From electric vehicle manufacturing to the necessary infrastructure, Alabama is charging for the evolution of electric vehicles.
Officials told economic developers at the Alabama Economic Development Association’s 2022 summer conference this week that electric vehicles are no longer something in the future.
“EV is here,” Alabama Commerce Secretary Greg Canfield said.
Automakers have pledged to spend more than $330 billion on electric vehicle production by 2025. Every automaker in Alabama has electric vehicle plans, though not all have disclosed details of the production.
“Alabama is definitely positioning itself to take advantage of that,” Canfield said in an interview. “We see great employment opportunities from this.”
Alabama loads electric vehicle production and infrastructure from the Alabama NewsCenter on Vimeo.
Mercedes-Benz, which paved the way for automakers in Alabama, is the first to produce batteries and electric vehicles at its Tuscaloosa County assembly lines. Hyundai is investing $300 million and creating 200 jobs at its Montgomery plant to enable production of a hybrid Santa Fe SUV and an all-electric Genesis GV70 SUV.
Honda has announced plans to go all-electric with its vehicles by 2040, but it’s not yet clear what that means for Honda Manufacturing of Alabama, its largest light-truck plant in the world. The Lincoln plant in Talladega County produces the Passport and Pilot SUVs, the Odyssey minivan and the Ridgeline pickup truck. It also produces the traditional V-6 gasoline engines that power Honda cars.
Mazda Toyota Manufacturing, a joint-venture assembly plant between Mazda and Toyota in Huntsville, produces the Mazda CX-50 and Toyota Corolla Cross, but no electric models yet.
Toyota also operates an engine plant in Huntsville, where it is investing $222 million to add four-cylinder engines, including a hybrid-electric version.
Alabama is ready to get to work on electric vehicles from the Alabama NewsCenter on Vimeo.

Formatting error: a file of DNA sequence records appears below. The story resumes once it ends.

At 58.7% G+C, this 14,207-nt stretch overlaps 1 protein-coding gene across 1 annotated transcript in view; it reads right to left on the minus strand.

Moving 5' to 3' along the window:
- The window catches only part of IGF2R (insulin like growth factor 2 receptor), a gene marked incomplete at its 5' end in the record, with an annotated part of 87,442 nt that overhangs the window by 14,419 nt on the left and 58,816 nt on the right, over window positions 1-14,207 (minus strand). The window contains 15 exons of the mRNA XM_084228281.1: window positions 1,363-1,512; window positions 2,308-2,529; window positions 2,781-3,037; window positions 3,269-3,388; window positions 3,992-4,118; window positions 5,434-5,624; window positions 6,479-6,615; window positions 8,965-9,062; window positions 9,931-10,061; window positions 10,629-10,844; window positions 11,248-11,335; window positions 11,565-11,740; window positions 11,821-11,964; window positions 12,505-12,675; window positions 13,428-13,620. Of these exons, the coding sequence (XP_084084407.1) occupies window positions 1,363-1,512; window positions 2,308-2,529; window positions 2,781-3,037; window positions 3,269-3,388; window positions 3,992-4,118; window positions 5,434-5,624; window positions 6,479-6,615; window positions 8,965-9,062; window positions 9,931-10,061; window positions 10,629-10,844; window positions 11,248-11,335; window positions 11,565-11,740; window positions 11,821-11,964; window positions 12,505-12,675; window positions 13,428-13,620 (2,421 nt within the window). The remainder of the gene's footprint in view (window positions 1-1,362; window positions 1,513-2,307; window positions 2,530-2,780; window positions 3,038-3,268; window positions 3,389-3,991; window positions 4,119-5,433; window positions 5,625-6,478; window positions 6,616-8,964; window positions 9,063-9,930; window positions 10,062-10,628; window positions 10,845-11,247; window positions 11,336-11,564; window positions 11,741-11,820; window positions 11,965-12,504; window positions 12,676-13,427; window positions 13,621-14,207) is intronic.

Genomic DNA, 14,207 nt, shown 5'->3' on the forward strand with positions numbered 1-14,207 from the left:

The production of electric vehicles brings its own set of obstacles.
“We see the challenge is going to be that we’re going to have to increase our workforce,” Canfield said. “We’re going to have to step up our education because it’s going to require a new skill set in car production like we’ve never seen before. But it will also create better-paying jobs as we move forward, and that’s good news for Alabama.
Then there are the state automotive suppliers.
Canfield said there are 210 parts in a traditional internal combustion engine that are either optional, modified or eliminated in electric versions of vehicles. But there are other parts that an electric vehicle needs that will need to be produced close to automakers, which will create manufacturing opportunities.
Westwater Resources and its subsidiary, Alabama Graphite Products LLC, are building a first-of-its-kind graphite processing plant in Coosa County to produce material for electric vehicle batteries.
In 2021, the University of Alabama, Alabama Power, and Mercedes partnered to create the Alabama Mobility and Power (AMP) Center, a research and development facility to support the burgeoning electric vehicle industry.
The Alabama Department of Economic and Community Affairs oversees the expansion of charging stations and critical infrastructure for electric vehicles in the state.
ADECA Director Kenneth Boswell said $2 million is being spent this year on electric vehicle charging stations along Interstate 22. Another $79 million in federal infrastructure funding will be spent on Interstate and U.S. highways and is awaiting completion and approval of the plan from ADECA.
“We’re almost at the point where we hope it’s complete,” Boswell said. “We submitted it to ALDOT for their genuine approval. Once completed, they will send it to the FHWA (Federal Highway Administration). Hopefully this will be done within the next 10 working days. Our hope and desire is that it comes back to us so that we can submit it to the Department of Energy so that we can get those funds paid to the State of Alabama.
Boswell said the plan seeks an additional $5 million for state and county highways. The hope is that the additional infrastructure will entice more Alabamians to purchase electric vehicles, as they will be less concerned about being able to charge while traveling.
“It eliminates range anxiety,” Boswell said. “I think it’s very important that we have the plan so that we can actually implement electric vehicle charging stations, so that people who are considering buying a vehicle, that doesn’t come into play It does not prohibit trade for the state.
Learn more about Alabama Power’s economic and community development initiatives at AmazingAlabama.com.
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